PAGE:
In This Issue
Explore the May 1966 print edition below. Or to discover more writing from the pages of The Atlantic, browse the full archive.
SUSAN FULLER is a writer and foreign correspondent, and is now spending some time in West Africa.
A regular contributor to PUNCH of light articles and literary criticism, R. G. G. PRICE lives in Sussex and writes for the ATLANTIC on a variety of subjects.
As one of the closest friends and advisers of the late Adlai Stevenson, George Ball was intimately involved in the Illinoian’s early New Deal days, in his decision to run for the presidency, in his campaigns of 1952 and 1956, in his reluctant try for the nomination that went to John Kennedy in 1960. In this memoir, one of several in the book AS WE KNEW ADLAI to be published this month by Harper & Row, the Undersecretary of State and recently appointed director of the Administration’s new intragovernmental machinery for coordinating foreign affairs tells of the qualities that made Stevenson perhaps the most successful unsuccessful politician in American history.
“Our doctor shortage has developed out of an obsolete system of medical education” that tyrannizes those who submit to it and discourages many others from trying. Here is one doctor’s view of the problem. The author, a twenty-seven-year-old graduate of a large medical school in the Western United States, is now serving as surgeon in an infantry unit in Europe.
A diligent accumulation of saloon know-how nourishes Mr. Maloney’s writings about booze and bars and the characters who frequent same. The author attended Harvard, served in the Merchant Marine, in the Army, and on Madison Avenue before turning to writing. The Atlantic Monthly Press will soon, publish his light novel about the great days of bootlegging.
Dr. Gingerich is an astrophysicist and historian of astronomy at the Smithsonian Astrophysical Observatory in Cambridge, Massachusetts. Among his responsibilities is the task of directing the Central Bureau for Astronomical Telegrams, the world clearinghouse for comets, sponsored by the International Astronomical Union. From this vantage point he kept a day-to-day watch on the progress of the Great Comet of 1965.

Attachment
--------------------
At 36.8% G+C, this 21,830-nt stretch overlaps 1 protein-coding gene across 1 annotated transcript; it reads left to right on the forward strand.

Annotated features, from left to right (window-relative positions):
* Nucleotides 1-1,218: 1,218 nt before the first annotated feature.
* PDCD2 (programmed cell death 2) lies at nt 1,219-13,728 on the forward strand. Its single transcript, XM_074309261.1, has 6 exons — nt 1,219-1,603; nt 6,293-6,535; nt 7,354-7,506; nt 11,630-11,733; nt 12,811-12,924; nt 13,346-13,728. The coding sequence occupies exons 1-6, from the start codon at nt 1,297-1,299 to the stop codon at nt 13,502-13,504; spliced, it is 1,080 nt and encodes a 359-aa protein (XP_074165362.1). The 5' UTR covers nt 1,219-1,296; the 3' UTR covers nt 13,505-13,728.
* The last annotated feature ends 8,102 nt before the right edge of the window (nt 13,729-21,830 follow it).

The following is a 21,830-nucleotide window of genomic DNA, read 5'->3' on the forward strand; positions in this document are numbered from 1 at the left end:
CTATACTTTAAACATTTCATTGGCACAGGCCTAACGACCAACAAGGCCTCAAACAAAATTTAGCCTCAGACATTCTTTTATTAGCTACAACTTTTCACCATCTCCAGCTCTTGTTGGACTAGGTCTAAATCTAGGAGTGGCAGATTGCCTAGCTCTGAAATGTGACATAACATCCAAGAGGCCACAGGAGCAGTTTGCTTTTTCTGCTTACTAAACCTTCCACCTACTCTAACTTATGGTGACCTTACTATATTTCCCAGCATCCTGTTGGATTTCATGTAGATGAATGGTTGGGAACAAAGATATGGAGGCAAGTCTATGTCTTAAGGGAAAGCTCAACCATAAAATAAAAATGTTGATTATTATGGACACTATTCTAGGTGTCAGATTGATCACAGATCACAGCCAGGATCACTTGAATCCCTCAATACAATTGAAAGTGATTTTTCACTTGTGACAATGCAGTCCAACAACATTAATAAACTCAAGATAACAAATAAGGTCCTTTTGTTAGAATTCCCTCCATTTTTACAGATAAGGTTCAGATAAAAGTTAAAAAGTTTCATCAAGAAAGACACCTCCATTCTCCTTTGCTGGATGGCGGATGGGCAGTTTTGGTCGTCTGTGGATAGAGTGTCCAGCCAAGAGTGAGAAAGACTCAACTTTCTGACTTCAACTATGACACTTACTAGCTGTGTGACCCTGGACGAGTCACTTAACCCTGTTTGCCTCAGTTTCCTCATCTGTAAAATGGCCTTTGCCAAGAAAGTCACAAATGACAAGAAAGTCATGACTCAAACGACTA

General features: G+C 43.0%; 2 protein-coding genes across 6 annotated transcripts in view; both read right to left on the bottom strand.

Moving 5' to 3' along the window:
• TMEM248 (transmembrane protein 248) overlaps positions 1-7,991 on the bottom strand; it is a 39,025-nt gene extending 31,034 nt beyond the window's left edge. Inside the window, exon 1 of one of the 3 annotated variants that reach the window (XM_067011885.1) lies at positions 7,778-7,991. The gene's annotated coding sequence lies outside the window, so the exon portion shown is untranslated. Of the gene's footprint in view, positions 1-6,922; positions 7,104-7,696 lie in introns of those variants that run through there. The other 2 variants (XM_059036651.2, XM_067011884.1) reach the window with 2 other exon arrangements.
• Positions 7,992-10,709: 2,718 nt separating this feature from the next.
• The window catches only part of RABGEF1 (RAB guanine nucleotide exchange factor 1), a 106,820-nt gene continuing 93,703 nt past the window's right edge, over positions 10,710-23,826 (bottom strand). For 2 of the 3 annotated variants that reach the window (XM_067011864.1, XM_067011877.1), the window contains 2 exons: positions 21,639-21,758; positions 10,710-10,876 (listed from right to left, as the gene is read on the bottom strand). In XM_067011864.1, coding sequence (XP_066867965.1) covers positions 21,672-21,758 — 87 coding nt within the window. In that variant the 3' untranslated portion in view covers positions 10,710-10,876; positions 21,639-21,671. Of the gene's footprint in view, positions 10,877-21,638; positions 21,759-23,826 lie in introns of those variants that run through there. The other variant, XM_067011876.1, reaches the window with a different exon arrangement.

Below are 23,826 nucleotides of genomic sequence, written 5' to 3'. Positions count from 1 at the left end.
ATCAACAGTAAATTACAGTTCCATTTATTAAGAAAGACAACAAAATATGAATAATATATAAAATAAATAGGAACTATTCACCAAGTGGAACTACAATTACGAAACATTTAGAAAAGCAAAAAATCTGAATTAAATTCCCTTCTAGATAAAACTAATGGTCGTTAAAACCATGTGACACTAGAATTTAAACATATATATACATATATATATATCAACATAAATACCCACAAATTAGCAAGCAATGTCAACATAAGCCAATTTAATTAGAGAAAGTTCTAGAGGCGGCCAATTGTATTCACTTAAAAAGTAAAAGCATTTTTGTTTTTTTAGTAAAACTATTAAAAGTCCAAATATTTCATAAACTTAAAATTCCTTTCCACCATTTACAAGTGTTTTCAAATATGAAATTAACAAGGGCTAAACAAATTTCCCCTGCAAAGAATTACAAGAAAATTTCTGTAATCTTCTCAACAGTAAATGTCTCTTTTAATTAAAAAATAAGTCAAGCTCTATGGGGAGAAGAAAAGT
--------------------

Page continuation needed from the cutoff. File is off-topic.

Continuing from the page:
The ATLANTIC’S door is always open to promising new writers, and twice a year pages are set aside for poets who have come to deserve a hearing. This spring’s Young Poets section introduces five fresh talents to ATLANTIC readers.
A beautiful woman who is pleasing to men is good only for frightening fish when she falls into the water.
Two monks, a Hindu and a Zen, came to a stream. The Hindu started to walk on the water. The Zen cried out: Come back! Come back! That is not the way to cross a stream.
“Since the presence of young women on the campus is upsetting to young men, the perfect university will admit men only.” This and other puckish deliberations on the state of university education are offered by one of America’s most venerable humorists, now emeritus Kappa Alpha Professor of Romance Languages at Cornell.
Warmth and understanding frequently do not combine with clinical objectivity in the study of human relations, but they come to a rare blending in the works of Dr. Coles, a young research psychiatrist in the Harvard University Health Services, who for several years has been studying the effects of desegregation in the South. This essay will form a part of his Atlantic-Little, Brown book, COURAGE AND FEAR IN THE SOUTH, to be published in 1967.
This spring, ATLANTIC critic Louis Kronenberger’s fancy turns to books on and about art, a whim that carried him through the prose and color pages of three dozen volumes.
The heretofore little known, impact (on the wage-price structure) of the mother-in-law who does not know she is a mother-in-law is here recounted, together with other data of life and times in the 1920s, by Arnold Gingrich. He was first editor of ESQUIRE and since 1952 has been its publisher. This remembrance is drawn from his forthcoming memoir, TOYS OF A LIFETIME,to be published next fall by Knopf.
A graduate in English of Edinburgh University, Mr. Brown lives and works in the Orkney Islands. His third book of poems, THE YEAR OF THE WHALE,was published in England last summer, and a book of short stories is scheduled to appear this year.
The greatest threat to America’s water supply lies in public and private indifference to the systematic pollution of our rivers and lakes by industry, faulty sewage-disposal systems, and agencies of the federal government. Most efforts to protect our dwindling clean water reserves have been blocked by political self-interest, and the results are potentially disastrous, not only for America’s large cities but for farmlands and recreation areas as well. These and other disturbing truths are recorded here by Donald E. Carr, a veteran research chemist whose book DEATH OF THE SWEET WATERS will be published later this month by Norton.